<IPython.core.display.Javascript object> /tmpfs/src/tf_docs_env/lib/python3.7/site-packages/keras/engine/functional.py:559: UserWarning: Input dict contained keys ['island', 'bill_depth_mm', 'flipper_length_mm', 'sex', 'year'] which did not match any model input. They will be ignored by the model. inputs = self._flatten_to_reference_inputs(inputs) Use /tmp/tmpgm_bt05j as temporary training directory Starting reading the dataset 1/1 [==============================] - ETA: 0s Dataset read in 0:00:00.167678 Training model Model trained in 0:00:00.021172 Compiling model 1/1 [==============================] - 0s 209ms/step [INFO kernel.cc:1153] Loading model from path [INFO kernel.cc:1001] Use fast generic engine Model: "random_forest_model_1" _________________________________________________________________ Layer (type) Output Shape Param # ================================================================= model (Functional) {'body_mass_kg': (None, 0 1), 'bill_length_mm': (None , 1)} ================================================================= Total params: 1 Trainable params: 0 Non-trainable params: 1 _________________________________________________________________ Type: "RANDOM_FOREST" Task: CLASSIFICATION Label: "__LABEL" Input Features (2): bill_length_mm body_mass_kg No weights Variable Importance: MEAN_MIN_DEPTH: 1. "__LABEL" 4.001979 ################ 2. "body_mass_kg" 1.228907 #### 3. "bill_length_mm" 0.011190 Variable Importance: NUM_AS_ROOT: 1. "bill_length_mm" 297.000000 ################ 2. "body_mass_kg" 3.000000 Variable Importance: NUM_NODES: 1. "bill_length_mm" 1658.000000 ################ 2. "body_mass_kg" 1425.000000 Variable Importance: SUM_SCORE: 1. "bill_length_mm" 43748.331708 ################ 2. "body_mass_kg" 23863.336913 Winner take all: true Out-of-bag evaluation: accuracy:0.911017 logloss:0.676724 Number of trees: 300 Total number of nodes: 6466 Number of nodes by tree: Count: 300 Average: 21.5533 StdDev: 3.11991 Min: 13 Max: 33 Ignored: 0 ---------------------------------------------- [ 13, 14) 1 0.33% 0.33% [ 14, 15) 0 0.00% 0.33% [ 15, 16) 11 3.67% 4.00% # [ 16, 17) 0 0.00% 4.00% [ 17, 18) 30 10.00% 14.00% #### [ 18, 19) 0 0.00% 14.00% [ 19, 20) 46 15.33% 29.33% ###### [ 20, 21) 0 0.00% 29.33% [ 21, 22) 73 24.33% 53.67% ######### [ 22, 23) 0 0.00% 53.67% [ 23, 24) 79 26.33% 80.00% ########## [ 24, 25) 0 0.00% 80.00% [ 25, 26) 39 13.00% 93.00% ##### [ 26, 27) 0 0.00% 93.00% [ 27, 28) 17 5.67% 98.67% ## [ 28, 29) 0 0.00% 98.67% [ 29, 30) 3 1.00% 99.67% [ 30, 31) 0 0.00% 99.67% [ 31, 32) 0 0.00% 99.67% [ 32, 33] 1 0.33% 100.00% Depth by leafs: Count: 3383 Average: 4.03606 StdDev: 1.37882 Min: 1 Max: 9 Ignored: 0 ---------------------------------------------- [ 1, 2) 9 0.27% 0.27% [ 2, 3) 363 10.73% 11.00% #### [ 3, 4) 955 28.23% 39.23% ########## [ 4, 5) 998 29.50% 68.73% ########## [ 5, 6) 516 15.25% 83.98% ##### [ 6, 7) 359 10.61% 94.59% #### [ 7, 8) 146 4.32% 98.91% # [ 8, 9) 27 0.80% 99.70% [ 9, 9] 10 0.30% 100.00% Number of training obs by leaf: Count: 3383 Average: 20.9282 StdDev: 25.5954 Min: 5 Max: 114 Ignored: 0 ---------------------------------------------- [ 5, 10) 2191 64.77% 64.77% ########## [ 10, 16) 257 7.60% 72.36% # [ 16, 21) 29 0.86% 73.22% [ 21, 27) 18 0.53% 73.75% [ 27, 32) 43 1.27% 75.02% [ 32, 38) 113 3.34% 78.36% # [ 38, 43) 87 2.57% 80.93% [ 43, 49) 114 3.37% 84.30% # [ 49, 54) 62 1.83% 86.14% [ 54, 60) 63 1.86% 88.00% [ 60, 65) 63 1.86% 89.86% [ 65, 71) 42 1.24% 91.10% [ 71, 76) 40 1.18% 92.28% [ 76, 82) 70 2.07% 94.35% [ 82, 87) 69 2.04% 96.39% [ 87, 93) 61 1.80% 98.20% [ 93, 98) 29 0.86% 99.05% [ 98, 104) 22 0.65% 99.70% [ 104, 109) 8 0.24% 99.94% [ 109, 114] 2 0.06% 100.00% Attribute in nodes: 1658 : bill_length_mm [NUMERICAL] 1425 : body_mass_kg [NUMERICAL] Attribute in nodes with depth <= 0: 297 : bill_length_mm [NUMERICAL] 3 : body_mass_kg [NUMERICAL] Attribute in nodes with depth <= 1: 473 : bill_length_mm [NUMERICAL] 418 : body_mass_kg [NUMERICAL] Attribute in nodes with depth <= 2: 916 : bill_length_mm [NUMERICAL] 794 : body_mass_kg [NUMERICAL] Attribute in nodes with depth <= 3: 1250 : bill_length_mm [NUMERICAL] 1143 : body_mass_kg [NUMERICAL] Attribute in nodes with depth <= 5: 1599 : bill_length_mm [NUMERICAL] 1382 : body_mass_kg [NUMERICAL] Condition type in nodes: 3083 : HigherCondition Condition type in nodes with depth <= 0: 300 : HigherCondition Condition type in nodes with depth <= 1: 891 : HigherCondition Condition type in nodes with depth <= 2: 1710 : HigherCondition Condition type in nodes with depth <= 3: 2393 : HigherCondition Condition type in nodes with depth <= 5: 2981 : HigherCondition Node format: NOT_SET Training OOB: trees: 1, Out-of-bag evaluation: accuracy:0.866667 logloss:4.80582 trees: 11, Out-of-bag evaluation: accuracy:0.910638 logloss:1.93149 trees: 21, Out-of-bag evaluation: accuracy:0.902542 logloss:1.64002 trees: 31, Out-of-bag evaluation: accuracy:0.915254 logloss:1.36133 trees: 43, Out-of-bag evaluation: accuracy:0.915254 logloss:1.36785 trees: 53, Out-of-bag evaluation: accuracy:0.919492 logloss:1.36436 trees: 63, Out-of-bag evaluation: accuracy:0.919492 logloss:1.3579 trees: 73, Out-of-bag evaluation: accuracy:0.919492 logloss:1.35894 trees: 83, Out-of-bag evaluation: accuracy:0.919492 logloss:1.2213 trees: 93, Out-of-bag evaluation: accuracy:0.915254 logloss:1.08423 trees: 104, Out-of-bag evaluation: accuracy:0.915254 logloss:1.08206 trees: 114, Out-of-bag evaluation: accuracy:0.911017 logloss:0.946757 trees: 124, Out-of-bag evaluation: accuracy:0.911017 logloss:0.948618 trees: 134, Out-of-bag evaluation: accuracy:0.90678 logloss:0.946607 trees: 144, Out-of-bag evaluation: accuracy:0.90678 logloss:0.947383 trees: 155, Out-of-bag evaluation: accuracy:0.90678 logloss:0.949077 trees: 165, Out-of-bag evaluation: accuracy:0.911017 logloss:0.813627 trees: 175, Out-of-bag evaluation: accuracy:0.90678 logloss:0.677211 trees: 185, Out-of-bag evaluation: accuracy:0.90678 logloss:0.679264 trees: 195, Out-of-bag evaluation: accuracy:0.90678 logloss:0.680527 trees: 206, Out-of-bag evaluation: accuracy:0.90678 logloss:0.683075 trees: 216, Out-of-bag evaluation: accuracy:0.90678 logloss:0.684769 trees: 226, Out-of-bag evaluation: accuracy:0.90678 logloss:0.686165 trees: 236, Out-of-bag evaluation: accuracy:0.911017 logloss:0.686101 trees: 246, Out-of-bag evaluation: accuracy:0.915254 logloss:0.683619 trees: 256, Out-of-bag evaluation: accuracy:0.911017 logloss:0.680965 trees: 266, Out-of-bag evaluation: accuracy:0.90678 logloss:0.680605 trees: 276, Out-of-bag evaluation: accuracy:0.911017 logloss:0.681375 trees: 286, Out-of-bag evaluation: accuracy:0.911017 logloss:0.677813 trees: 296, Out-of-bag evaluation: accuracy:0.911017 logloss:0.676555 trees: 300, Out-of-bag evaluation: accuracy:0.911017 logloss:0.676724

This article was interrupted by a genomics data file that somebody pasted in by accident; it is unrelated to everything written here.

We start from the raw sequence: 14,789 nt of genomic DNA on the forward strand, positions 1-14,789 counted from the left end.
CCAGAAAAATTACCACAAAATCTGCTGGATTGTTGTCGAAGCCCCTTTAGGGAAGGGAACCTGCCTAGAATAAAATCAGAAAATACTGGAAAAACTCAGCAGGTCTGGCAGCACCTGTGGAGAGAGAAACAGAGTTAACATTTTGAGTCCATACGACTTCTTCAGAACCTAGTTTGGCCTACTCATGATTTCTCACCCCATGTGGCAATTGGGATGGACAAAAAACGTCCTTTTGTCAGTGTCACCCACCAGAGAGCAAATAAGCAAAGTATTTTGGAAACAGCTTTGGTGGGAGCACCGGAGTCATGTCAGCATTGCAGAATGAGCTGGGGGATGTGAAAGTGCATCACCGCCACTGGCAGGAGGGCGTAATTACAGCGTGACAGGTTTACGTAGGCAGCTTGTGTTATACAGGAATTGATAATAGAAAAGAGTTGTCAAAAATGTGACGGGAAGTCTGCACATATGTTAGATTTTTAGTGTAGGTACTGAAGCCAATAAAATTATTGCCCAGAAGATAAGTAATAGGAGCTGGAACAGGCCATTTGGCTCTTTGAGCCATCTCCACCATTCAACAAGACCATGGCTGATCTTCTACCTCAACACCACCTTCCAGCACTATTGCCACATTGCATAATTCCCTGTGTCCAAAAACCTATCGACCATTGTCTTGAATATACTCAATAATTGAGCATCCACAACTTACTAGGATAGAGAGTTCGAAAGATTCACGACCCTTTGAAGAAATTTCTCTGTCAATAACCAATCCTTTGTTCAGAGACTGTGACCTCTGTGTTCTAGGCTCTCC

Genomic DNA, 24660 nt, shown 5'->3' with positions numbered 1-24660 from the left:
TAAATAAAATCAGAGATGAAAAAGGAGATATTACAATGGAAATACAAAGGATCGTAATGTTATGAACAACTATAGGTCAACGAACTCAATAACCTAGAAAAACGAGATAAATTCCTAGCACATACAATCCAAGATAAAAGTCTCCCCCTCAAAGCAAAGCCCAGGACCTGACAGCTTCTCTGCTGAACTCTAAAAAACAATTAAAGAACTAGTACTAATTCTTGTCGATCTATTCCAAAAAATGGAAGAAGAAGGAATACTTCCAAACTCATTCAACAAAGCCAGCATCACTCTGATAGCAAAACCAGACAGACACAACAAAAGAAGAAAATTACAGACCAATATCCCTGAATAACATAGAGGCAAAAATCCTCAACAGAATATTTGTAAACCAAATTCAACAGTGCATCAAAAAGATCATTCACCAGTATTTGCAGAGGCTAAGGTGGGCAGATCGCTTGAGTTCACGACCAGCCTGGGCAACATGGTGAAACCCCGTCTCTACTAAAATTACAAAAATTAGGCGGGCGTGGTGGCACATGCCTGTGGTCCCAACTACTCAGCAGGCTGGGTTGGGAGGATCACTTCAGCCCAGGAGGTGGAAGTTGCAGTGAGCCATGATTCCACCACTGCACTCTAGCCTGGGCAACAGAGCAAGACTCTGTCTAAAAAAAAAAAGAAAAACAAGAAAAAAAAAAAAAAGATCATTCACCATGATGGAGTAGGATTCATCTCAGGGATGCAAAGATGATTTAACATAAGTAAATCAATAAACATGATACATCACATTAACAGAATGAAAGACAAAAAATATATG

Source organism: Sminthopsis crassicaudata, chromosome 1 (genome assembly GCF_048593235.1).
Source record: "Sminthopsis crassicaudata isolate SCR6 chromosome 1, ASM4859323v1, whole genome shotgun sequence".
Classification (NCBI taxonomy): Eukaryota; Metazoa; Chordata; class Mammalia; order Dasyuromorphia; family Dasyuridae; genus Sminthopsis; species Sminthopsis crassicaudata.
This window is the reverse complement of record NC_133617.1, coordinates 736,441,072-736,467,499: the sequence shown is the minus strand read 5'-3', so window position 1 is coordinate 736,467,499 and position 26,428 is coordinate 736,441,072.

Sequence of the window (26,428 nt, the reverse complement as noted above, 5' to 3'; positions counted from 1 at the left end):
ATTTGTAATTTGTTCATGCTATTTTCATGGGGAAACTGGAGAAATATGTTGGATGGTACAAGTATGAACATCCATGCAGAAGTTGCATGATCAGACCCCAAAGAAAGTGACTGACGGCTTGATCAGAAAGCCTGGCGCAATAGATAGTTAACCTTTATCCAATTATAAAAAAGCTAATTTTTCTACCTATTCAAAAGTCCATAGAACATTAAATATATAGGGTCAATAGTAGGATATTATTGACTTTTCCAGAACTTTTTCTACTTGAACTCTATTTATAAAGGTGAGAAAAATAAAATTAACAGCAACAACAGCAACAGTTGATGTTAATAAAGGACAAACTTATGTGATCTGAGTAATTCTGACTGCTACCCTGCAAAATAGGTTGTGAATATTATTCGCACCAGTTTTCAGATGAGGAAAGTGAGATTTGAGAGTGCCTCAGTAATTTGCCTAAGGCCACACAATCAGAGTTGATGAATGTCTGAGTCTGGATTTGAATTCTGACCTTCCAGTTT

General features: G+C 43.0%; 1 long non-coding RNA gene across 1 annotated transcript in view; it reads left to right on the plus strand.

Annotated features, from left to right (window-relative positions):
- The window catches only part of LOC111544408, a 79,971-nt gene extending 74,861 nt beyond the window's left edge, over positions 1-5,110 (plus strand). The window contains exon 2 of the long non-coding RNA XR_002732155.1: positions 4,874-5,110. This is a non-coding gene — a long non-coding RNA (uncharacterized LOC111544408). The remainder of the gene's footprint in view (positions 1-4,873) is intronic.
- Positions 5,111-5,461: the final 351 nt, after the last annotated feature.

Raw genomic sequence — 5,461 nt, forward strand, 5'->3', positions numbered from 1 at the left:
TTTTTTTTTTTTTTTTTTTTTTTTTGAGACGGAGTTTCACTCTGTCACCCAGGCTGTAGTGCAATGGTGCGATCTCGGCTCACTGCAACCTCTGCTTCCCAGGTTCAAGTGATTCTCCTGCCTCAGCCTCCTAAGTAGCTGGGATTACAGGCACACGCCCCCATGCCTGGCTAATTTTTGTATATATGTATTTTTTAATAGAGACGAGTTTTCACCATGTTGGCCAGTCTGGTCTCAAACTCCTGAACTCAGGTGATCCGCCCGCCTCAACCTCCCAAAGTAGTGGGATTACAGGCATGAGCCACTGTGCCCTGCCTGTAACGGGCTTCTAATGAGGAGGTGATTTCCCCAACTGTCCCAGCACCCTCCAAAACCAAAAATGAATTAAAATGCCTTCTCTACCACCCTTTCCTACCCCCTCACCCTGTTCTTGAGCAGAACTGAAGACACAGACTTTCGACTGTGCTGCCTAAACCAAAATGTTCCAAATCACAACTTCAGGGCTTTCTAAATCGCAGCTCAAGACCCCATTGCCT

The following example re-implements the same logic using TensorFlow Feature Columns.